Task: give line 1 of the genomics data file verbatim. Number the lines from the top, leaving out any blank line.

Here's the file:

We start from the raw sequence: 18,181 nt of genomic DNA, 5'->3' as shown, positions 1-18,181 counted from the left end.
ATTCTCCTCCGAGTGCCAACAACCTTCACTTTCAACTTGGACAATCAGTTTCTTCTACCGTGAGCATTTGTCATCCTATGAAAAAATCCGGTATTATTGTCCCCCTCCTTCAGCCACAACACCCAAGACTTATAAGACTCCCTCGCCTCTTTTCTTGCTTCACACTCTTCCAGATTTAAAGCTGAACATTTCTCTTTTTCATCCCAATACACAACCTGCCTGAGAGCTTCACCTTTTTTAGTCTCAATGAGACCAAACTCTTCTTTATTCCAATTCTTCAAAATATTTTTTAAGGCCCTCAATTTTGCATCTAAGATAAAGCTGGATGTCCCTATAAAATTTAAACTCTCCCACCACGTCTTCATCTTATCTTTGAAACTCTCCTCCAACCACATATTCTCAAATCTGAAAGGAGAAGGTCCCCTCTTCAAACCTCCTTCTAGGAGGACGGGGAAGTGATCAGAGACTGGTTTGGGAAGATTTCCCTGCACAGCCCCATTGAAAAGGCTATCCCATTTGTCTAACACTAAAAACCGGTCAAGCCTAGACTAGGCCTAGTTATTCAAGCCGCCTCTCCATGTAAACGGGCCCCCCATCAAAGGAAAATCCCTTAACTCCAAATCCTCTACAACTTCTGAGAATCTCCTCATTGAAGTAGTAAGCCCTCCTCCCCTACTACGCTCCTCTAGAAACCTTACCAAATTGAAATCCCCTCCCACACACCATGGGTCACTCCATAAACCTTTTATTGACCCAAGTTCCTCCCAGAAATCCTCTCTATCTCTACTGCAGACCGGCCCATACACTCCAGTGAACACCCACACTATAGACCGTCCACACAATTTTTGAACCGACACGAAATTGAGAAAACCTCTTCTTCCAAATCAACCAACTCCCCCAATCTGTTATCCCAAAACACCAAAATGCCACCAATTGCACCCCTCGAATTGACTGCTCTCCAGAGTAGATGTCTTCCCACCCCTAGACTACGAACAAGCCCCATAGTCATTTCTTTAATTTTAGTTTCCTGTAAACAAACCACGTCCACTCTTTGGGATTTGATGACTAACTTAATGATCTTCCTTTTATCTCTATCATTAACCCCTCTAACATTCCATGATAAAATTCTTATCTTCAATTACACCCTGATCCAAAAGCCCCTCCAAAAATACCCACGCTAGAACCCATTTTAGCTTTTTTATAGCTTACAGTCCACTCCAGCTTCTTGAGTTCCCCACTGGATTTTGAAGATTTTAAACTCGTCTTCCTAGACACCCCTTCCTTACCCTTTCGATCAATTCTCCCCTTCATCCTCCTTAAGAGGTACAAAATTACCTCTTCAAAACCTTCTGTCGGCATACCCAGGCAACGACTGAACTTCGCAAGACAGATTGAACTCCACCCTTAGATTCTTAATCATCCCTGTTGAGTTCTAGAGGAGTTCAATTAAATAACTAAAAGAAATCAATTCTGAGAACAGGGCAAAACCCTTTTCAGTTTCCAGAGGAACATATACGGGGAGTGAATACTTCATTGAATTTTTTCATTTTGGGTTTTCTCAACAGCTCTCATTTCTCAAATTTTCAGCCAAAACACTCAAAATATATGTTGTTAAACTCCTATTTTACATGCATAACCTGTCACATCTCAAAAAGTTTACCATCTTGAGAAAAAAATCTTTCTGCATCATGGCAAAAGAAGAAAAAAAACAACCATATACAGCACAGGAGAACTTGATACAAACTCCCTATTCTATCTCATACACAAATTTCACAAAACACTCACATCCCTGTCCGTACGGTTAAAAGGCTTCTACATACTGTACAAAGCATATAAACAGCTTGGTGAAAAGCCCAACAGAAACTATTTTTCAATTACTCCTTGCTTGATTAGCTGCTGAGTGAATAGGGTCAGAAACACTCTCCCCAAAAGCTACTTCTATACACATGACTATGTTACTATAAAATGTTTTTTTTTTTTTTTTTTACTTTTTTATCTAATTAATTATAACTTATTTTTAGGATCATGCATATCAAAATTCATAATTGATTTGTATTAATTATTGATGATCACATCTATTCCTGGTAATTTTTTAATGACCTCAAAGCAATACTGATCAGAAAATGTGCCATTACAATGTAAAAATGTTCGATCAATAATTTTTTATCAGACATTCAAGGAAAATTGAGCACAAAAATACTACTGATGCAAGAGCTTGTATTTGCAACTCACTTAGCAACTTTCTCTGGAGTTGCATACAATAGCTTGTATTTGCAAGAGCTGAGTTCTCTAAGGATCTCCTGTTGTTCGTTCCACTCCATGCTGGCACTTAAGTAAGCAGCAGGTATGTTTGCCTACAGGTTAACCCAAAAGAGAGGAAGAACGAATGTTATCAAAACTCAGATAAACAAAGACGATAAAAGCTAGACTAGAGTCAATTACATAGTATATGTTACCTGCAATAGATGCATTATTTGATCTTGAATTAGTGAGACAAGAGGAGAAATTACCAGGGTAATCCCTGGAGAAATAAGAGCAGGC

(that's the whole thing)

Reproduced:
We start from the raw sequence: 18,181 nt of genomic DNA, 5'->3' as shown, positions 1-18,181 counted from the left end.